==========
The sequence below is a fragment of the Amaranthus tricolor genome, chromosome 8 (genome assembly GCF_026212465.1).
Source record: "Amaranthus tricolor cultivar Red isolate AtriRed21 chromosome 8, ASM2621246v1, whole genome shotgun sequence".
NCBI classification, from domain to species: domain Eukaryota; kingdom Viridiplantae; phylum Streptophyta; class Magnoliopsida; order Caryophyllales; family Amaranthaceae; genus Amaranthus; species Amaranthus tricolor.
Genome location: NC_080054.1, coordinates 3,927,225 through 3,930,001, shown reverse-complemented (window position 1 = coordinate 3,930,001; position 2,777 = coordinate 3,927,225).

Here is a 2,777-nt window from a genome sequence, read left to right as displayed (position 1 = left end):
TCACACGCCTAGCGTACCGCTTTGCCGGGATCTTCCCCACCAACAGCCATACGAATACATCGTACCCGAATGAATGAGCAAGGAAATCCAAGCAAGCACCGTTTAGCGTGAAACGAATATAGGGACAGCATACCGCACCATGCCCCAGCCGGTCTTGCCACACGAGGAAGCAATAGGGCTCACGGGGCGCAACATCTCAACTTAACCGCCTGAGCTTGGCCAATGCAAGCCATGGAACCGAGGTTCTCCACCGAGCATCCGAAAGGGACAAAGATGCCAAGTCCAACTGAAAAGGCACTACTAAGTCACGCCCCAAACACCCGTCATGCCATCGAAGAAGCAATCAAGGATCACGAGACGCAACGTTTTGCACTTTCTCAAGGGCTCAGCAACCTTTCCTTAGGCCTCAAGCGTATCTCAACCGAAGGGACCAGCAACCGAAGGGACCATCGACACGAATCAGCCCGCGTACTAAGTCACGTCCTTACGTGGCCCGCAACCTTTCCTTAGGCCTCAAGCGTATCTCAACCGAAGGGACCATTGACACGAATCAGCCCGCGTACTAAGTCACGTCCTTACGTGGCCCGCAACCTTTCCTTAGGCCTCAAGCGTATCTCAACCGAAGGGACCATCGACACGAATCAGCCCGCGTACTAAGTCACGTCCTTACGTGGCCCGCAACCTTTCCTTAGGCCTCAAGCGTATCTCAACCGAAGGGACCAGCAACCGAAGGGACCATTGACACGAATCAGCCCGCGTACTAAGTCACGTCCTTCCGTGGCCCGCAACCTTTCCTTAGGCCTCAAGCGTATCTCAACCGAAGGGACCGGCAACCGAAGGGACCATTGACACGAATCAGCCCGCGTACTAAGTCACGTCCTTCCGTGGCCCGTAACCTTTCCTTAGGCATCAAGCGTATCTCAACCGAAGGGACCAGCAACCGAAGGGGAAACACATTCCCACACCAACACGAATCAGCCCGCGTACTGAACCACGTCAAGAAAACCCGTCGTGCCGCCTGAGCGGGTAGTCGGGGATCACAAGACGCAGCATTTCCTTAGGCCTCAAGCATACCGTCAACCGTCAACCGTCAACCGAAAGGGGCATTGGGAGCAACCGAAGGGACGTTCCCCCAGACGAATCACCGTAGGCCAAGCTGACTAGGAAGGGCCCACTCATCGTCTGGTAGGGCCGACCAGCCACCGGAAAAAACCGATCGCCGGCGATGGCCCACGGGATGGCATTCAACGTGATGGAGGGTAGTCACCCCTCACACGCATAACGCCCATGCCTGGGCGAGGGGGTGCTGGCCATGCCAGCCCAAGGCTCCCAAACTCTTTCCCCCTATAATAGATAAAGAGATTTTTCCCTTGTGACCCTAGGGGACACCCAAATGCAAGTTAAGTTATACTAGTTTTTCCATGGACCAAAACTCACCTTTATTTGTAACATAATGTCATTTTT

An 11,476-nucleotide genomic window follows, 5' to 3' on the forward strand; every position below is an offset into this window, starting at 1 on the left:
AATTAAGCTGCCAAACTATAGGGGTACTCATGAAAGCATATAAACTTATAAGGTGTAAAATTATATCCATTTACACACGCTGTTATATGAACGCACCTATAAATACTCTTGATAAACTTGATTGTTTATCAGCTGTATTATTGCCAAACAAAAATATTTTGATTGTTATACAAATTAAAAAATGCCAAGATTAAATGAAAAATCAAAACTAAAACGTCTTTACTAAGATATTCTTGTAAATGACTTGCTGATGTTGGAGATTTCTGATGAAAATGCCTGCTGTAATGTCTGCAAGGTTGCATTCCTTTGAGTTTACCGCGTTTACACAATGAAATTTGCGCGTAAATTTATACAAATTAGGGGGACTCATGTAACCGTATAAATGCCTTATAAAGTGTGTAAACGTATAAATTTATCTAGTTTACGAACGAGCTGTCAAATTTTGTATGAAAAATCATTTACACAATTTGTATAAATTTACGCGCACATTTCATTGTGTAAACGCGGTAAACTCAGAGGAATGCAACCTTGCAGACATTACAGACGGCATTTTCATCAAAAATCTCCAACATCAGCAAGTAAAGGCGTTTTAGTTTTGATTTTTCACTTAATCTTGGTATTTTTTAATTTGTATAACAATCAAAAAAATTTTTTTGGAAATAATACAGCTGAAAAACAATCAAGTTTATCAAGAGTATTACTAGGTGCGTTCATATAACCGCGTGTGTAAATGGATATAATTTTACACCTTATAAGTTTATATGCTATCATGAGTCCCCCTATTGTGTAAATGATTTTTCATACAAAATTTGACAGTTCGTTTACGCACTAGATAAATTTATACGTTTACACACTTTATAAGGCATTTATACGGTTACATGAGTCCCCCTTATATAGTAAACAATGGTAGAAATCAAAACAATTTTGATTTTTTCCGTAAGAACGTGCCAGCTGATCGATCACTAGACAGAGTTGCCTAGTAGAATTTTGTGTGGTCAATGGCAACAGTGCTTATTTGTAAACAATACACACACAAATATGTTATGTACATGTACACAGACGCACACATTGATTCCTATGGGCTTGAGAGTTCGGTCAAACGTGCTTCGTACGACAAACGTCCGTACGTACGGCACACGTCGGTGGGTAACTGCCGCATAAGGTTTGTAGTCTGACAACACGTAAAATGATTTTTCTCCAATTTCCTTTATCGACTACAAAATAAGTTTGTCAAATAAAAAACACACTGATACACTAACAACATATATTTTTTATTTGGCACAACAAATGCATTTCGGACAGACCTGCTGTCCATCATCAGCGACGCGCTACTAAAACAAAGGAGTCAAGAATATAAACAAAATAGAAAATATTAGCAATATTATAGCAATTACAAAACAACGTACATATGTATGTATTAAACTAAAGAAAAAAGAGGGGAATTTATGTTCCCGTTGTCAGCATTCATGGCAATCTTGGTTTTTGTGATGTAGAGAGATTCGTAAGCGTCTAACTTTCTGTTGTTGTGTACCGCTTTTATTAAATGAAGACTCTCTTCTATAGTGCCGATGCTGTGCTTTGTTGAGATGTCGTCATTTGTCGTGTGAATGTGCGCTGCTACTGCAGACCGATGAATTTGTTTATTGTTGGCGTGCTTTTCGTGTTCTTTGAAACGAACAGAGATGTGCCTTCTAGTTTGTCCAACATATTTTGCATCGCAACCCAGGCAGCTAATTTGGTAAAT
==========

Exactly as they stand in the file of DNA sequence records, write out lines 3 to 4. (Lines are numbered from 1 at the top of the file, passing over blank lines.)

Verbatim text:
NCBI classification, from domain to species: domain Eukaryota; kingdom Viridiplantae; phylum Streptophyta; class Magnoliopsida; order Caryophyllales; family Amaranthaceae; genus Amaranthus; species Amaranthus tricolor.
Genome location: NC_080054.1, coordinates 3,927,225 through 3,930,001, shown reverse-complemented (window position 1 = coordinate 3,930,001; position 2,777 = coordinate 3,927,225).